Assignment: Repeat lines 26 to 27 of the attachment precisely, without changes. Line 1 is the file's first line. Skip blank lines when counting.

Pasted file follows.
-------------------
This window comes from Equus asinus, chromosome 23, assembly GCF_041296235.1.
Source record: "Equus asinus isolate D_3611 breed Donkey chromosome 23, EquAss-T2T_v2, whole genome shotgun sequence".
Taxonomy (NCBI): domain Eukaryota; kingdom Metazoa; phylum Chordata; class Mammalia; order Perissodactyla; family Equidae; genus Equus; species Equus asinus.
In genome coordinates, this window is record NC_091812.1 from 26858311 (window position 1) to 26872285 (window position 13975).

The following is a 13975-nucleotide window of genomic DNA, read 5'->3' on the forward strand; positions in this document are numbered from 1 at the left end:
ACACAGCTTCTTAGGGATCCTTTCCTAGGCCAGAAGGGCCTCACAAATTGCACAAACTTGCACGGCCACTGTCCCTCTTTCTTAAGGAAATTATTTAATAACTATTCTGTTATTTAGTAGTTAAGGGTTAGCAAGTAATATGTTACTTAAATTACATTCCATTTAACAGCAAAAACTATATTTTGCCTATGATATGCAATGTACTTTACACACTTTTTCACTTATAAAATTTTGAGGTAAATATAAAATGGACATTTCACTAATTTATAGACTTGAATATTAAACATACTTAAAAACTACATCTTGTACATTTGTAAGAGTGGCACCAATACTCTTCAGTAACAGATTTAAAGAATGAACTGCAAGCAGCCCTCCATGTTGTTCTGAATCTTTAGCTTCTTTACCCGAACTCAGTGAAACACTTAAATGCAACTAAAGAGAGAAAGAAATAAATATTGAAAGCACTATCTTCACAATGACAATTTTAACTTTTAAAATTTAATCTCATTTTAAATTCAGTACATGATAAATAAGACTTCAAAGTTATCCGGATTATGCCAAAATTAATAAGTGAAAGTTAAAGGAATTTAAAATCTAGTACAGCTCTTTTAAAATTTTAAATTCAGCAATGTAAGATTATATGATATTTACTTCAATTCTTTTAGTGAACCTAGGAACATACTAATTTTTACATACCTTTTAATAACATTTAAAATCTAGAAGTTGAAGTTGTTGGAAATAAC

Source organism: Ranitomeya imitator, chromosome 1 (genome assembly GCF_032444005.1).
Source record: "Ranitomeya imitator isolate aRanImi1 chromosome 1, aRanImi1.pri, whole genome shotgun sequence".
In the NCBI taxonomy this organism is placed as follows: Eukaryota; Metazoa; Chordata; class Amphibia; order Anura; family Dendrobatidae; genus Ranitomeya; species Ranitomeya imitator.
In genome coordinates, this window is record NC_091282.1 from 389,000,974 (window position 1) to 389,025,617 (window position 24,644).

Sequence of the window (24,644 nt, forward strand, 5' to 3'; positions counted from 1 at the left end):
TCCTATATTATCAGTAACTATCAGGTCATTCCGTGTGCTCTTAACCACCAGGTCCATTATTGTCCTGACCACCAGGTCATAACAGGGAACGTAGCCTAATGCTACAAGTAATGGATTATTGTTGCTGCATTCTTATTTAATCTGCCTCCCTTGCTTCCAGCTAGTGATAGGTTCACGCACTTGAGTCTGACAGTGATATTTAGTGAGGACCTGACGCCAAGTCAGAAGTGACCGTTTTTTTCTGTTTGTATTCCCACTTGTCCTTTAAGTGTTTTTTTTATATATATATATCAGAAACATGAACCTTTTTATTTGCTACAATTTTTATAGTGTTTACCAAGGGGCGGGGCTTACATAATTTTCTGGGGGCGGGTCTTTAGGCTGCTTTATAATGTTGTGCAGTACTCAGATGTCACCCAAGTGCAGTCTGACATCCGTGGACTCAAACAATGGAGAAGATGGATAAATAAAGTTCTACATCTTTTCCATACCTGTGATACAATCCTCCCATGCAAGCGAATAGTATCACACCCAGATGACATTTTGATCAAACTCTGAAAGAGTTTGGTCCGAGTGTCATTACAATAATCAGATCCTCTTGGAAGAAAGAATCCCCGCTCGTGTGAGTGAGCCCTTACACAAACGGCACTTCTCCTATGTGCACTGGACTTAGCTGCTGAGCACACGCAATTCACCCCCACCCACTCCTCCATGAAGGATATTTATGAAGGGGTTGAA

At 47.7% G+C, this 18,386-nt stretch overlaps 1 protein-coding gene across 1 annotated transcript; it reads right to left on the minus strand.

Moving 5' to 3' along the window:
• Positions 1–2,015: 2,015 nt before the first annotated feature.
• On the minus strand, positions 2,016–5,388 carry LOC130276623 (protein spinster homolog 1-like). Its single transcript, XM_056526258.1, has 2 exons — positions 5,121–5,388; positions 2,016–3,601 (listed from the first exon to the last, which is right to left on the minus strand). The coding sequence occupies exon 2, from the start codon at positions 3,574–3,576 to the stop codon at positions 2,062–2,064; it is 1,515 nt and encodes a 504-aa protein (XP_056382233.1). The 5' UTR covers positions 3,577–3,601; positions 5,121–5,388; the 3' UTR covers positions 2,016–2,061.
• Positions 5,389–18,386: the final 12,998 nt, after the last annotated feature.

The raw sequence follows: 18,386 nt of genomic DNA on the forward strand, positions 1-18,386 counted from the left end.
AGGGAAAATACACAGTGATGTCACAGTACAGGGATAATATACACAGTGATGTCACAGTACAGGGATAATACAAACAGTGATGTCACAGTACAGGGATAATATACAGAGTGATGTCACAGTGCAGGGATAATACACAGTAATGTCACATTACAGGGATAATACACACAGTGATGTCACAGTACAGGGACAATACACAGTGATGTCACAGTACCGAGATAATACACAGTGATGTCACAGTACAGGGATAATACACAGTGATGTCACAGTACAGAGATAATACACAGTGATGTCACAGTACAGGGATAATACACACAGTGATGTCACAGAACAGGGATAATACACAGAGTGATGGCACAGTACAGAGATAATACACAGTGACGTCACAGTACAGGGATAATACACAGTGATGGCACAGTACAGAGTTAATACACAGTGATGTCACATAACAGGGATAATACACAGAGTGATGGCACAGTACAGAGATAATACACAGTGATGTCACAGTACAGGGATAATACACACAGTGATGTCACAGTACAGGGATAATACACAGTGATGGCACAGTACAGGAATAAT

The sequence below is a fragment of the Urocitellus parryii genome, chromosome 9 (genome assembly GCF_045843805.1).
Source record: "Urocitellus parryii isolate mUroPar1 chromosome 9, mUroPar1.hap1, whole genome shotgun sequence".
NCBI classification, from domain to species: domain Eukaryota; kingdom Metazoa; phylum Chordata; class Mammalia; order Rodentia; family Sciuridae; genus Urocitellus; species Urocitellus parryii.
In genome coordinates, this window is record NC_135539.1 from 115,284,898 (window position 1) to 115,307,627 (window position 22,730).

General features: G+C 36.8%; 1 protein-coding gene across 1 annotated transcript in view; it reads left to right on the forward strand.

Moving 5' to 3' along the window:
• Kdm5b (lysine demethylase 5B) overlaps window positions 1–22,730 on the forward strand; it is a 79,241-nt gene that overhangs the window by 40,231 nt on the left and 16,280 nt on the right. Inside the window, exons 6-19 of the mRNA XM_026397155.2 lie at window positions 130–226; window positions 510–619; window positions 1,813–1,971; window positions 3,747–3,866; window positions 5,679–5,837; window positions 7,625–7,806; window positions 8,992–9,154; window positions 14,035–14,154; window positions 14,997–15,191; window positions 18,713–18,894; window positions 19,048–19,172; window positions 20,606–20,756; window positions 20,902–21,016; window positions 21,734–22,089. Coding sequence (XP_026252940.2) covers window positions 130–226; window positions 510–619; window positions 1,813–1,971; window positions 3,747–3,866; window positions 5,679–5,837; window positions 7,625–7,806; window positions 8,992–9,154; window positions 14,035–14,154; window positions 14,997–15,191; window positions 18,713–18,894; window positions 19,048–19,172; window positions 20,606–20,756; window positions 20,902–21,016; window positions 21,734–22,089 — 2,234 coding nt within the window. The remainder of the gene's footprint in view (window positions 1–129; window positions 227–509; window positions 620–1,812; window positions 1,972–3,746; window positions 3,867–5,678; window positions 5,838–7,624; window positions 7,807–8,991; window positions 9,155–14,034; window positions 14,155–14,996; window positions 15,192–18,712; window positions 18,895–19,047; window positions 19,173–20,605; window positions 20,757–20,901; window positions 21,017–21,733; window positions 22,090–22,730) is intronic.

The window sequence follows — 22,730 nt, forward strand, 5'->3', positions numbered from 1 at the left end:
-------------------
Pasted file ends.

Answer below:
• Kdm5b (lysine demethylase 5B) overlaps window positions 1–22,730 on the forward strand; it is a 79,241-nt gene that overhangs the window by 40,231 nt on the left and 16,280 nt on the right. Inside the window, exons 6-19 of the mRNA XM_026397155.2 lie at window positions 130–226; window positions 510–619; window positions 1,813–1,971; window positions 3,747–3,866; window positions 5,679–5,837; window positions 7,625–7,806; window positions 8,992–9,154; window positions 14,035–14,154; window positions 14,997–15,191; window positions 18,713–18,894; window positions 19,048–19,172; window positions 20,606–20,756; window positions 20,902–21,016; window positions 21,734–22,089. Coding sequence (XP_026252940.2) covers window positions 130–226; window positions 510–619; window positions 1,813–1,971; window positions 3,747–3,866; window positions 5,679–5,837; window positions 7,625–7,806; window positions 8,992–9,154; window positions 14,035–14,154; window positions 14,997–15,191; window positions 18,713–18,894; window positions 19,048–19,172; window positions 20,606–20,756; window positions 20,902–21,016; window positions 21,734–22,089 — 2,234 coding nt within the window. The remainder of the gene's footprint in view (window positions 1–129; window positions 227–509; window positions 620–1,812; window positions 1,972–3,746; window positions 3,867–5,678; window positions 5,838–7,624; window positions 7,807–8,991; window positions 9,155–14,034; window positions 14,155–14,996; window positions 15,192–18,712; window positions 18,895–19,047; window positions 19,173–20,605; window positions 20,757–20,901; window positions 21,017–21,733; window positions 22,090–22,730) is intronic.

The window sequence follows — 22,730 nt, forward strand, 5'->3', positions numbered from 1 at the left end: